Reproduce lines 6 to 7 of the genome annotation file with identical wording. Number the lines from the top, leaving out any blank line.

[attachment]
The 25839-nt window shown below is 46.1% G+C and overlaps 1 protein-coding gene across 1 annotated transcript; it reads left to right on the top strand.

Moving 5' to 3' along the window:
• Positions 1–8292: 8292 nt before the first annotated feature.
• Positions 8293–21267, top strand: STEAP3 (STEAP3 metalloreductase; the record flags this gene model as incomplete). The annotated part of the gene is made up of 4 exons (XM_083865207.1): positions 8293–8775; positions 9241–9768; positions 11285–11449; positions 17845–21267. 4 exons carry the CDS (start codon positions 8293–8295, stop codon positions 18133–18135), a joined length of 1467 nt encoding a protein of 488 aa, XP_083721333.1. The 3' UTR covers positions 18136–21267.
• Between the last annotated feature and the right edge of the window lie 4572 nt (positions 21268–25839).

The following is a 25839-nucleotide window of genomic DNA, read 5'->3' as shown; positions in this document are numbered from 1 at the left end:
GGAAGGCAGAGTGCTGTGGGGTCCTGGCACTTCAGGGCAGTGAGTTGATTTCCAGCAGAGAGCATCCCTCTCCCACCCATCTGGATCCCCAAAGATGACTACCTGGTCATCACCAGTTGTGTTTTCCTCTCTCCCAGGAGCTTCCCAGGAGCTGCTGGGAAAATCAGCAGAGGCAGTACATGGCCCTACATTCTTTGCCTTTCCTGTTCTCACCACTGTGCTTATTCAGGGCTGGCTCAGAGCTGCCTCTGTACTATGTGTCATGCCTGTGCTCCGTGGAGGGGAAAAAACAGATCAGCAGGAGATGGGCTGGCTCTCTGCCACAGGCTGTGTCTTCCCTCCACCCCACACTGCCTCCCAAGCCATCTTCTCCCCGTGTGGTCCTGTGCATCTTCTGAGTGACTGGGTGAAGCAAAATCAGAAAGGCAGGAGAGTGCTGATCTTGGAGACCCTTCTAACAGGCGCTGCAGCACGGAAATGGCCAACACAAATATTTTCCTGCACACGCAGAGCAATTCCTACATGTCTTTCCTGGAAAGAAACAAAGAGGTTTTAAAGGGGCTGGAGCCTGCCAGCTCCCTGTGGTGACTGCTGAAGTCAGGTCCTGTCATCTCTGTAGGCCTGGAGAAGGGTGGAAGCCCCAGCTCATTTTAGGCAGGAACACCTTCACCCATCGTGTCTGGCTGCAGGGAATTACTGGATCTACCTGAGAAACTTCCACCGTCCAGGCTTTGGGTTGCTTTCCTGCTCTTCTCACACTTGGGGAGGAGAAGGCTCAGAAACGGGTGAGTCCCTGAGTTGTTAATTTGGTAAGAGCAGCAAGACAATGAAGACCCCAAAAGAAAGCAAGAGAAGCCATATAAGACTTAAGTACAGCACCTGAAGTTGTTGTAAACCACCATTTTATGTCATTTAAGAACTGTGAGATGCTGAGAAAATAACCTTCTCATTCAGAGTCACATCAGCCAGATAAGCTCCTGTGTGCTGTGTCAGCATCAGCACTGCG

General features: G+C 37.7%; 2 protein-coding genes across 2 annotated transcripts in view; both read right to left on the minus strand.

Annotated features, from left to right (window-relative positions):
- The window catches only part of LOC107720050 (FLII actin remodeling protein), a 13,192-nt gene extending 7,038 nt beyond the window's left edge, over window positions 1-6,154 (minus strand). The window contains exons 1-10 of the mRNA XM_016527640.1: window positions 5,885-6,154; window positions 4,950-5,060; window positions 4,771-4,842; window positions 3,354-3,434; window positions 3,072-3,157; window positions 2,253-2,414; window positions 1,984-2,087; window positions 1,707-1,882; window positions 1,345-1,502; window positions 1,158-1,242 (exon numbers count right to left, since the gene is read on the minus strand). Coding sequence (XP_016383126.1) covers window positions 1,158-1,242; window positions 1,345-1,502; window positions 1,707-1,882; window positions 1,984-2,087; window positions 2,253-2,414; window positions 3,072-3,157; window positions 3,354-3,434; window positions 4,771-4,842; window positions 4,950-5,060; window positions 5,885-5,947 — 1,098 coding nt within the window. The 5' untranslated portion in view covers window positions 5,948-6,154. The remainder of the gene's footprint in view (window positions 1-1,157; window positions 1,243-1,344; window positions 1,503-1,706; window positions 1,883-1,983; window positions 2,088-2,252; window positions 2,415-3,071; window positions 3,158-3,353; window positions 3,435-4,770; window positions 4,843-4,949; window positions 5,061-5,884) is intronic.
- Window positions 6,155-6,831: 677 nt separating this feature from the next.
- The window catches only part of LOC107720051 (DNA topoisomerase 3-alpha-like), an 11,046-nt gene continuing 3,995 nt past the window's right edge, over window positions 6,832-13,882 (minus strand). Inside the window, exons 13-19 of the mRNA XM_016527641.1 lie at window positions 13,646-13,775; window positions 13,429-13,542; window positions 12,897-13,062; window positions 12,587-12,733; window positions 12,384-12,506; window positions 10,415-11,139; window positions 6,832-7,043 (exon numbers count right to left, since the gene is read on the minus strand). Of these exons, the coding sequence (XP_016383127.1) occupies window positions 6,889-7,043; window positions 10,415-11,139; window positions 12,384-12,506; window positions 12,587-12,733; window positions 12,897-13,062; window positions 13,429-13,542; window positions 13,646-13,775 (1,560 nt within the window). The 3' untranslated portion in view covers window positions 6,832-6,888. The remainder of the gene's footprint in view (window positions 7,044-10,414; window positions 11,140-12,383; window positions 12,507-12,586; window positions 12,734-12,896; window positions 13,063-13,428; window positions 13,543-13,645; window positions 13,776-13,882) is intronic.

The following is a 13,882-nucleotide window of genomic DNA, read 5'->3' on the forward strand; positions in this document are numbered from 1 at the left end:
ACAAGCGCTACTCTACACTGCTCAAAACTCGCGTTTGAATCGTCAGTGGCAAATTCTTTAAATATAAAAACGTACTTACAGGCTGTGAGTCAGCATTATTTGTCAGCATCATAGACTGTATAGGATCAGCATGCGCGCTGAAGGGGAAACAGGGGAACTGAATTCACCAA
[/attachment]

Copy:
The following is a 25839-nucleotide window of genomic DNA, read 5'->3' as shown; positions in this document are numbered from 1 at the left end:
GGAAGGCAGAGTGCTGTGGGGTCCTGGCACTTCAGGGCAGTGAGTTGATTTCCAGCAGAGAGCATCCCTCTCCCACCCATCTGGATCCCCAAAGATGACTACCTGGTCATCACCAGTTGTGTTTTCCTCTCTCCCAGGAGCTTCCCAGGAGCTGCTGGGAAAATCAGCAGAGGCAGTACATGGCCCTACATTCTTTGCCTTTCCTGTTCTCACCACTGTGCTTATTCAGGGCTGGCTCAGAGCTGCCTCTGTACTATGTGTCATGCCTGTGCTCCGTGGAGGGGAAAAAACAGATCAGCAGGAGATGGGCTGGCTCTCTGCCACAGGCTGTGTCTTCCCTCCACCCCACACTGCCTCCCAAGCCATCTTCTCCCCGTGTGGTCCTGTGCATCTTCTGAGTGACTGGGTGAAGCAAAATCAGAAAGGCAGGAGAGTGCTGATCTTGGAGACCCTTCTAACAGGCGCTGCAGCACGGAAATGGCCAACACAAATATTTTCCTGCACACGCAGAGCAATTCCTACATGTCTTTCCTGGAAAGAAACAAAGAGGTTTTAAAGGGGCTGGAGCCTGCCAGCTCCCTGTGGTGACTGCTGAAGTCAGGTCCTGTCATCTCTGTAGGCCTGGAGAAGGGTGGAAGCCCCAGCTCATTTTAGGCAGGAACACCTTCACCCATCGTGTCTGGCTGCAGGGAATTACTGGATCTACCTGAGAAACTTCCACCGTCCAGGCTTTGGGTTGCTTTCCTGCTCTTCTCACACTTGGGGAGGAGAAGGCTCAGAAACGGGTGAGTCCCTGAGTTGTTAATTTGGTAAGAGCAGCAAGACAATGAAGACCCCAAAAGAAAGCAAGAGAAGCCATATAAGACTTAAGTACAGCACCTGAAGTTGTTGTAAACCACCATTTTATGTCATTTAAGAACTGTGAGATGCTGAGAAAATAACCTTCTCATTCAGAGTCACATCAGCCAGATAAGCTCCTGTGTGCTGTGTCAGCATCAGCACTGCG